Another important industry in the Pinelands was the production of naval stores. This is the collective name for the tar, resin, pitch, and turpentine which were vital for the construction and maintenance of wooden ships. Mariners used tar to preserve standing rigging from decay and to waterproof timbers. A sailing ships rigging is divided into the running rigging and the standing rigging. The running rigging are the ropes that are in constant motion because they are used to control the sails. The standing rigging are those ropes permanently fixed in place that help support the masts. Standing rigging took a beating from the elements and had to be coated with pine tar for protection. Even when tar produced from coal became widely available in the early 1800s, pine tar was regarded as being better suited for coating ropes. The organic chemists at Montclair State suspect that coal tar has a much higher proportion of benzenes and other light hydrocarbons. These would tend to dissolve the naturally occurring oils in hemp rope and cause it to become brittle. It was the seamans practice in the era of the sailing navies was to use tar as a sort of hair gel to keep hair out of their faces. This gave seaman the nickname tar or Jack Tar.

 

Shipwrights used pitch to caulk the seams between the planks of wooden hulls. It was mixed with oakum (fibers created by picking apart old ropes) and hammered into the seams between hull planks. It was also used to seal the seams between deck planks. These seams were called “devils” and pitch was “paid” into them. A practice that gave rise to the expression “having the devil to pay.”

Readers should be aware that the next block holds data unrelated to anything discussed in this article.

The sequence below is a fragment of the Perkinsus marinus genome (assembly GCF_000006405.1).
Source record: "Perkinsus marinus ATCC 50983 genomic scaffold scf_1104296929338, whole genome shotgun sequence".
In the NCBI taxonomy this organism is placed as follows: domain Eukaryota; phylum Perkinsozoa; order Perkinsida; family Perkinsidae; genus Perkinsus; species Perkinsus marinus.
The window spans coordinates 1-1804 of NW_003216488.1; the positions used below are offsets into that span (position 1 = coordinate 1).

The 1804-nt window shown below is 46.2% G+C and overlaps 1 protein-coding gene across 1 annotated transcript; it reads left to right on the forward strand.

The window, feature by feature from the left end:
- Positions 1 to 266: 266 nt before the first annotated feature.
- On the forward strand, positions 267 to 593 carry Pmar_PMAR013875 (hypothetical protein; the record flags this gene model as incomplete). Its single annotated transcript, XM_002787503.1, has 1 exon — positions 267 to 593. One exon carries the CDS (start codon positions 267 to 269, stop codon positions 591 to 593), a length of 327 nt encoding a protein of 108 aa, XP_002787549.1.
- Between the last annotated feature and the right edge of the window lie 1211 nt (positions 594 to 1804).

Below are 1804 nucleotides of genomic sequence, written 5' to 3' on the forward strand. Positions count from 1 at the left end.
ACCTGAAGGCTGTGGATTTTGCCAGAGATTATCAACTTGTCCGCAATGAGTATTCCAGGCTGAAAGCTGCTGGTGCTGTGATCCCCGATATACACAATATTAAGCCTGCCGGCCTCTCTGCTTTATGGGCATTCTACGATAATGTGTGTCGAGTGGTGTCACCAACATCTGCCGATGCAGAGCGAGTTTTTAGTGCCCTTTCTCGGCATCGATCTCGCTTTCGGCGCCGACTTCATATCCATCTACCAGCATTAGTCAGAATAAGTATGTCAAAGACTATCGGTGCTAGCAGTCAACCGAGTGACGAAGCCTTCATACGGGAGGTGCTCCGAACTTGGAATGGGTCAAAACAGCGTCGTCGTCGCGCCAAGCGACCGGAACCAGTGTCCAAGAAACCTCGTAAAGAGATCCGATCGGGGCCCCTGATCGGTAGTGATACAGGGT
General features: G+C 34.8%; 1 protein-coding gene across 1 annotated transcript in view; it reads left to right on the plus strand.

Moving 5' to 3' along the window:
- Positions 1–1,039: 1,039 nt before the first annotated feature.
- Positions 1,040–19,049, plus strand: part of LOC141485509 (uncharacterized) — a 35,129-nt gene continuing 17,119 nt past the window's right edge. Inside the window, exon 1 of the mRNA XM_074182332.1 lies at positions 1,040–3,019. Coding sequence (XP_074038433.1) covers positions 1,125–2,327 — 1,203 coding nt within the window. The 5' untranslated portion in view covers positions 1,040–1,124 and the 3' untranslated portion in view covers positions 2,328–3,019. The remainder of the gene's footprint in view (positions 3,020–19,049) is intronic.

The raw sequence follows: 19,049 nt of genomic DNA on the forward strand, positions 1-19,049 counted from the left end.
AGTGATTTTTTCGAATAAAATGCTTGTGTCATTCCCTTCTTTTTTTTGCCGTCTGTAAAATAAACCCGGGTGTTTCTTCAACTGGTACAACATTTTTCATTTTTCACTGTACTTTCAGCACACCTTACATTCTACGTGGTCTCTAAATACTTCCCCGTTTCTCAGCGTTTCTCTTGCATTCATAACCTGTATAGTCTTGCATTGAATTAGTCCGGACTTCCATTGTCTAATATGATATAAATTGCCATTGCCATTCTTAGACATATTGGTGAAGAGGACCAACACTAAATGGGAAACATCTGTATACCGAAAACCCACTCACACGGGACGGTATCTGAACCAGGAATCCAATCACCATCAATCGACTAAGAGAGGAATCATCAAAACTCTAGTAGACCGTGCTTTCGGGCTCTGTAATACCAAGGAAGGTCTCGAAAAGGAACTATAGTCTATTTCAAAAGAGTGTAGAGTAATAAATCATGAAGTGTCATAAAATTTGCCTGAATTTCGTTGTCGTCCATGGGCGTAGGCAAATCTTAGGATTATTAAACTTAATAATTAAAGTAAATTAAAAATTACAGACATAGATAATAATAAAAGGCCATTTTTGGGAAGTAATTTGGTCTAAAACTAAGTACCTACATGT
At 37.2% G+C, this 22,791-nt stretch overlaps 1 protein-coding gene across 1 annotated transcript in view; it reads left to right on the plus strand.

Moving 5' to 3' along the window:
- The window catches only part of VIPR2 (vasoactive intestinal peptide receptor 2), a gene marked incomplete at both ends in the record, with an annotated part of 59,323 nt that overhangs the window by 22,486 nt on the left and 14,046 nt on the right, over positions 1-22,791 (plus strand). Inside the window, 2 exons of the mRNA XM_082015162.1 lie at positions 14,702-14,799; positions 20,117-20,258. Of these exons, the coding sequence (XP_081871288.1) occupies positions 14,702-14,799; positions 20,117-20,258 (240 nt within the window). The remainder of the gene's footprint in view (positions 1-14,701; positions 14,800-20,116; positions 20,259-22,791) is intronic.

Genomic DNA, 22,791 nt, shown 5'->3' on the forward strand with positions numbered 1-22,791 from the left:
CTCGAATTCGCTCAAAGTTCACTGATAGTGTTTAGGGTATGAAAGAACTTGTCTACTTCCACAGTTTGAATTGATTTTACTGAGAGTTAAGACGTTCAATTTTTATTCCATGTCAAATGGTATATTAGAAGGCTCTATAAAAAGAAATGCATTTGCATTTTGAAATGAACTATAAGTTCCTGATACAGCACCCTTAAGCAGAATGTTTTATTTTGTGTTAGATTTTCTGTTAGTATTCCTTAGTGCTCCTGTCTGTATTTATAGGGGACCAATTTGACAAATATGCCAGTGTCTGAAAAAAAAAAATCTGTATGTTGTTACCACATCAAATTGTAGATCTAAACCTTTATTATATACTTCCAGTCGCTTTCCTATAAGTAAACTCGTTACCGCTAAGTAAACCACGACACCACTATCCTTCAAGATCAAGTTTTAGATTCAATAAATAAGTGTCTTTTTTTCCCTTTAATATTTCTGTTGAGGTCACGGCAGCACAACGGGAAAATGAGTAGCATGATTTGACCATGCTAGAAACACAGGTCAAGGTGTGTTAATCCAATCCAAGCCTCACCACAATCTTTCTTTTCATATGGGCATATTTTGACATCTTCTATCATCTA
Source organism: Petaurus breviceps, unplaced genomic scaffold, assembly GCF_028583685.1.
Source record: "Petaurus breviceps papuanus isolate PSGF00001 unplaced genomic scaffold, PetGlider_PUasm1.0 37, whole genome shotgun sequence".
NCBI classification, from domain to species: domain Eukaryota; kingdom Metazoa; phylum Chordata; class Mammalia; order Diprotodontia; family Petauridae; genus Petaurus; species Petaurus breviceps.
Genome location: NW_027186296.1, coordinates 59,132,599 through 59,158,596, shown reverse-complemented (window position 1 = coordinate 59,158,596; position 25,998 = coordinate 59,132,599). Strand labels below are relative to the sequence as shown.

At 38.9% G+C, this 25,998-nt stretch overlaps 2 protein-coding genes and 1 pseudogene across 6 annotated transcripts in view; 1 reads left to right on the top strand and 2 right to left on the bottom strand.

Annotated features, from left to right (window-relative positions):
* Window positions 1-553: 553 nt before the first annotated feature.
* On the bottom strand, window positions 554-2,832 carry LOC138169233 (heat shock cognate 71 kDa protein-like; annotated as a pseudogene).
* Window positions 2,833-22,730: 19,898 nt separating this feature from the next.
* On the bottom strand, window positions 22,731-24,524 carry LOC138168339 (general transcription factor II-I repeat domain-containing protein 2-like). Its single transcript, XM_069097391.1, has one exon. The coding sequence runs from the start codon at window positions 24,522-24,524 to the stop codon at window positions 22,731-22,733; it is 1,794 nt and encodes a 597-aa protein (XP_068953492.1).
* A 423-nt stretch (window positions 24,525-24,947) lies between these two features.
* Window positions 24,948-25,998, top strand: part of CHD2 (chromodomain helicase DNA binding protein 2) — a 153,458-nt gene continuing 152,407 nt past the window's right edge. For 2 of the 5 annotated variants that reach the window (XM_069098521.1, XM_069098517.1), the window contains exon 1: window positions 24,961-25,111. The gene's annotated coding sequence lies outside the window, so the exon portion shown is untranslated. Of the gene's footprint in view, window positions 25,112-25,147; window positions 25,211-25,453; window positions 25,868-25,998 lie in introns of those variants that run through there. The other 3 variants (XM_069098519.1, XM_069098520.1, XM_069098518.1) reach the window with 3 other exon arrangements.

Turpentine was used to manufacture paint. (Salt water is a very harsh environment and readers who have served in the Navy will remember these three rules; “If it wears brass, salute it. If it is brass, polish it. If it does not move, paint it!”) At the time New Jersey became a colony, England was importing naval stores from Sweden. In 1703, the Swedes cut off the supply and the British government responded by offering a bounty of 4 Pounds per ton of pitch and tar and a bounty of 3 Pounds per ton for rosin and turpentine. This encouraged colonial production all along the eastern seaboard. Among other effects, it gave rise to the nickname “tar heels” for the people of North Carolina. After the American Revolution and throughout the 1800s production of naval stores continued but the industry declined in importance after the widespread introduction of iron-and steel-hulled ships. Turpentine is made from the oily resins (oleoresins) found in pine trees. An early method to harvest crude turpentine was to make a series cuts in the trunk of a pine tree. These incisions were called a “box.” A typical box started as a deep rectangular box cut into the tree trunk about one foot off the ground. This was about 4 inches deep and 8 inches long. In the trunk above this box, slanting scarifications were cut into the tree so that they formed a V with its point directed at the base of the box where a collection vessel was placed. The boxes were cut beginning in March and continued into the summer. Not surprisingly cutting boxes damaged the tree and turpentine could only be harvested for three or four years.  Towards the end of the 1800s the boxes were replaced with a system of gutters.  The distillation of the crude turpentine began with applying gentle heat until all of the resins were melted. Small fragments of bark and wood chips were skimmed off the top. Since the water had evaporated by this point a small stream of distilled water was directed into the still to keep the temperature below 316°F, the boiling point of liquid turpentine. The turpentine distilled over and was collected in wooden barrels. The distillation was halted when the percentage of water in the distillate reached 90%. At that time, heating stopped and the top of the still was removed. Rosins were then drained out of the tank and remaining residues were collected as pitch.